What the Microsoft LinkedIn Deal Means for Businesses

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On Monday, June 13, Microsoft made a surprise announcement, saying that it had purchased the social media site LinkedIn for $26.2 billion – Microsoft’s biggest acquisition ever. The move has many wondering why Microsoft would make such a large investment and what the future of each company will look like. Although many of the details are speculative at this point, we’re examining these questions as well as what the Microsoft LinkedIn deal means for businesses.

The Reasons Behind the Deal

The purchase of LinkedIn was the first acquisition for Microsoft CEO Satya Nadella. In an email, he explained the move, saying:

“With the new growth in our Office commercial and Dynamics businesses, this deal is key to our bold ambition to reinvent productivity and business processes. Think about it: How people find jobs, build skills, sell, market, and get work done and ultimately find success requires a connected professional world. It requires a vibrant network that brings together a professional’s information in LinkedIn’s public network with the information in Office 365 and Dynamics.”

Others say that Microsoft sees LinkedIn as a way to access a professional network of over 433 million members, and if they can leverage that platform then they can drive usage for their many business apps and programs. Some say that this is part of a broader shift that has been taking place for a while but had gone relatively unnoticed by consumers – a shift away from PC software to online services for business owners.

The Future of LinkedIn and Microsoft

Although LinkedIn will operate as “a full independent entity within Microsoft” we are sure to see integrations in the months and years to come. However, experts say that these integrations will likely roll out slowly, for fear of alienating LinkedIn users.

Many of the possible integrations were outlined in a presentation to investors. This includes:

  • Gathering data to create complete professional profiles, which you can call up using Microsoft products like Outlook or Cortana.
  • Creating a more intelligent newsfeed so professionals can stay connected with what is happening in their network, industry, and profession – and integrating the LinkedIn newsfeed with Office 365.
  • Connecting the LinkedIn Sales Navigator with Microsoft’s Dynamics CRM to improve social selling.
  • Providing insights about your employees and team members to better understand their capability and productivity.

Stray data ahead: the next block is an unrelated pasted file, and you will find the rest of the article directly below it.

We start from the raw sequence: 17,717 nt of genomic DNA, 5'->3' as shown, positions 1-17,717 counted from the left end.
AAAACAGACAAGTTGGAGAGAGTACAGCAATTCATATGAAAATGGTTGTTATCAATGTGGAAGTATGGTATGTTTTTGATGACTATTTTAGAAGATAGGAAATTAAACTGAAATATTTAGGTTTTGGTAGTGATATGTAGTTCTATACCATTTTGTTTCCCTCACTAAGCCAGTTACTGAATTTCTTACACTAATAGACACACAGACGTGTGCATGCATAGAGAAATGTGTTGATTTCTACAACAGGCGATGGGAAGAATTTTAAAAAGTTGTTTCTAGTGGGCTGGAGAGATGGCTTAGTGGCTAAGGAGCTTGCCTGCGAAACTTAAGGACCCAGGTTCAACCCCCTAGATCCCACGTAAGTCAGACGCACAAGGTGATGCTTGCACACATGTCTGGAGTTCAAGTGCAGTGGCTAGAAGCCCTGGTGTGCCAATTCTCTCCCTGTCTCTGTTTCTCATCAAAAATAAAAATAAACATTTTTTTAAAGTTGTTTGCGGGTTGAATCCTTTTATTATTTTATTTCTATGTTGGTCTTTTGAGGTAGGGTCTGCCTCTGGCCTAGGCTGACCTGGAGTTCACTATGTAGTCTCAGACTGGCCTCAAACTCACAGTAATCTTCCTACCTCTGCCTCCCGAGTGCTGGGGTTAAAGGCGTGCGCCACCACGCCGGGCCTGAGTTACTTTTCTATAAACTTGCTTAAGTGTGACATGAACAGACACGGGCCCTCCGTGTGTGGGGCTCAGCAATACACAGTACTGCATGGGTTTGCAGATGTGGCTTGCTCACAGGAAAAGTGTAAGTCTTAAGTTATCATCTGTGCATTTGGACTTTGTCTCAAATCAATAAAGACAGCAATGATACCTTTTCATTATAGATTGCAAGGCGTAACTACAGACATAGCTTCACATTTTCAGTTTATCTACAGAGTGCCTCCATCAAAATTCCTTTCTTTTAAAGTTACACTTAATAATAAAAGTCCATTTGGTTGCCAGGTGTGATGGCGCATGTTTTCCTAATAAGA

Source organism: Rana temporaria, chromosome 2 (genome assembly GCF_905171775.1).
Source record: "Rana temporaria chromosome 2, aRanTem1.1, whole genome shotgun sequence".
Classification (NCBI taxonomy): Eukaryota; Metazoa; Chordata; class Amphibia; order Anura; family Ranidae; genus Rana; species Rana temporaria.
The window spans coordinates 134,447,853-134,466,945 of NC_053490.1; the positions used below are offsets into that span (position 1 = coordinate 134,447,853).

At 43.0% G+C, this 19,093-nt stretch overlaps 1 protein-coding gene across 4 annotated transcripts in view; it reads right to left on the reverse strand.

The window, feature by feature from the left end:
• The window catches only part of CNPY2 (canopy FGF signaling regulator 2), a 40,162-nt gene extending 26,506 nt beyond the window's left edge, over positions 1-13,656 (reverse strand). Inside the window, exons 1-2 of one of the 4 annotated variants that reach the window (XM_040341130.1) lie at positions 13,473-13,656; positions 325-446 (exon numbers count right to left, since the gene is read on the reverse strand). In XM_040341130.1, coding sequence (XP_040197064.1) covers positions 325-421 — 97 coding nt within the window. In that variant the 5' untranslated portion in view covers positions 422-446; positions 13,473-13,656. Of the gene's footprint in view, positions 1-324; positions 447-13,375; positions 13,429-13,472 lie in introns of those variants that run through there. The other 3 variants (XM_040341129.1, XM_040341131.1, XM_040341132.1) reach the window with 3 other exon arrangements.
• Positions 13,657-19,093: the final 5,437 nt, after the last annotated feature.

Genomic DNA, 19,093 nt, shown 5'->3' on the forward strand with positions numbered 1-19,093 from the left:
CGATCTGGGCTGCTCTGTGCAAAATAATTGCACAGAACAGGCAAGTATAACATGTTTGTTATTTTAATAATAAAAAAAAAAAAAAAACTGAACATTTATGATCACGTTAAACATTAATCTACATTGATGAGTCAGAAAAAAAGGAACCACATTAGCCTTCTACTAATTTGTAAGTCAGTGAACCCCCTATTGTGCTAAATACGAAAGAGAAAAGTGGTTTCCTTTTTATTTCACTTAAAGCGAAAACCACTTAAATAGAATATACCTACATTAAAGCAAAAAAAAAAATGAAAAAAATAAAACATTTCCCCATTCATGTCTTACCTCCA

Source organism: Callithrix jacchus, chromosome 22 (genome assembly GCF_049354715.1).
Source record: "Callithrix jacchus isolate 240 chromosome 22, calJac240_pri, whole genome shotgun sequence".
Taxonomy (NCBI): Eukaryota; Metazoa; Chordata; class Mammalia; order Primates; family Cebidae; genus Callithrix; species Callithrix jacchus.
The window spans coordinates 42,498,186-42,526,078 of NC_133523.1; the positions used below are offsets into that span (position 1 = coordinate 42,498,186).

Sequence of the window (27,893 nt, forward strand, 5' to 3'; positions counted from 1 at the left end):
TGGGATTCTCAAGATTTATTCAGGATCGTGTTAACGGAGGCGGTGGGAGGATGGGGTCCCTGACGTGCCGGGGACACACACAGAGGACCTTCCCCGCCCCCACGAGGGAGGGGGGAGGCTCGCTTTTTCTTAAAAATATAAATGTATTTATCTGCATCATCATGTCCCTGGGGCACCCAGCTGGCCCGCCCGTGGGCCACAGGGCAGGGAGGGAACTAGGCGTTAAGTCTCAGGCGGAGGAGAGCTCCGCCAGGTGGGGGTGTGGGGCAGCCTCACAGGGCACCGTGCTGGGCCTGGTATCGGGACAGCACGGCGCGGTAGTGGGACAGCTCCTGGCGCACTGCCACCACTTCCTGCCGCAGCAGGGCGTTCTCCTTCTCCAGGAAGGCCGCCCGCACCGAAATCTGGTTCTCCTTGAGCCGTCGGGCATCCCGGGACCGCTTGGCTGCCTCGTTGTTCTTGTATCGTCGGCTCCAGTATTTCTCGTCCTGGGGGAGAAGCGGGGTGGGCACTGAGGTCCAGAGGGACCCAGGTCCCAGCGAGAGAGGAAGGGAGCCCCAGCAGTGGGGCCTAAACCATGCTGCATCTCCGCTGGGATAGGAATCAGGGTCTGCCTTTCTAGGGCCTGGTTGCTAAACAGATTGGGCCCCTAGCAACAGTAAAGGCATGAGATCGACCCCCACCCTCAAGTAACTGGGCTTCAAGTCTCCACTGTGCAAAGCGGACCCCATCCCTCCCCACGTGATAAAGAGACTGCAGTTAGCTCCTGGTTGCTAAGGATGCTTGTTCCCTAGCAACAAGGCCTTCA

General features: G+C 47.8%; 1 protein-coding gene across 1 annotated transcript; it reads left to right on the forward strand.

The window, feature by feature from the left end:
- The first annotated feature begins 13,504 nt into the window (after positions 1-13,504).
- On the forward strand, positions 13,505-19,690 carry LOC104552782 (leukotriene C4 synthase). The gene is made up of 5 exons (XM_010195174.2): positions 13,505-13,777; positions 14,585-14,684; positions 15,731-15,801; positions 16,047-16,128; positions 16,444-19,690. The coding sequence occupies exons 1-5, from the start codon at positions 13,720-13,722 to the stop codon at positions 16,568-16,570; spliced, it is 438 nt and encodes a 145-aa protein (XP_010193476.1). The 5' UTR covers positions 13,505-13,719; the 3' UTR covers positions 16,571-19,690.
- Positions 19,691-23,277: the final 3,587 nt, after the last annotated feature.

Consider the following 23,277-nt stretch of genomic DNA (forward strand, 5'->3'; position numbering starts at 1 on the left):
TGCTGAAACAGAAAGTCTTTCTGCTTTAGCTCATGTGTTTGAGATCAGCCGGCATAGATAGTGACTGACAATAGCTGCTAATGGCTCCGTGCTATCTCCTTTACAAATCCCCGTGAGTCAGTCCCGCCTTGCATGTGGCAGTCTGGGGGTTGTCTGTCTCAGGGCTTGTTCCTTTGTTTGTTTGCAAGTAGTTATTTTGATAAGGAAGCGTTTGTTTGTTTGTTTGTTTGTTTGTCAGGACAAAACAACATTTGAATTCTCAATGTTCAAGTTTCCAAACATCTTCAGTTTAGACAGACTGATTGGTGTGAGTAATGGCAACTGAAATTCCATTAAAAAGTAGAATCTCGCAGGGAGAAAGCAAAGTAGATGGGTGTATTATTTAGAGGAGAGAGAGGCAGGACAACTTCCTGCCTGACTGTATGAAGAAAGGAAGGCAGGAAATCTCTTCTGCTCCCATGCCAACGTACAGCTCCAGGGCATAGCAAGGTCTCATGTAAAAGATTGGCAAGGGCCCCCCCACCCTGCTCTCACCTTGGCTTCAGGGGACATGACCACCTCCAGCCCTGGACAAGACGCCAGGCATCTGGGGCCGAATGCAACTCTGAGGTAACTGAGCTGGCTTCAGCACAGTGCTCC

• Integrating LinkedIn Learning ( with Office to provide educational experiences and on-demand courses.

What The Microsoft LinkedIn Deal Means for Businesses

First and foremost, the acquisition demonstrates Microsoft’s shift away from the consumer market and toward business customers. It reaffirms that Microsoft is putting businesses first in product creation, so we should see even more online and cloud-based services that improve productivity, efficiency, and connection.

While those who don’t like Microsoft products may find the acquisition annoying, many experts say that the move will be good for businesses. For example, Lee Odden, the CEO of TopRank, says,

“I think the combination of Microsoft, especially Office 365 and Dynamics, with LinkedIn’s network will create opportunities for companies and marketers on several levels. Empowering individuals with customized news, learning and access to relevant professionals, to increased advertising options and sales through Dynamics CRM and LinkedIn Sales Navigator, are a great start.”

The Wall Street Journal echoes this sentiment, saying, “We now work by toggling between our productivity software and our social networks. But why should the two be separate?”

When announcing the acquisition, the presentation to investors pointed out that Microsoft and LinkedIn share a common mission of empowering people and organizations. If the acquisition plays out correctly, it should create several products, services and features that empower small businesses and improve business operations.

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Jennifer Peaslee has a Masters in Sociology from the University of Notre Dame. She is currently working as a freelance writer, editor, blogger and researcher.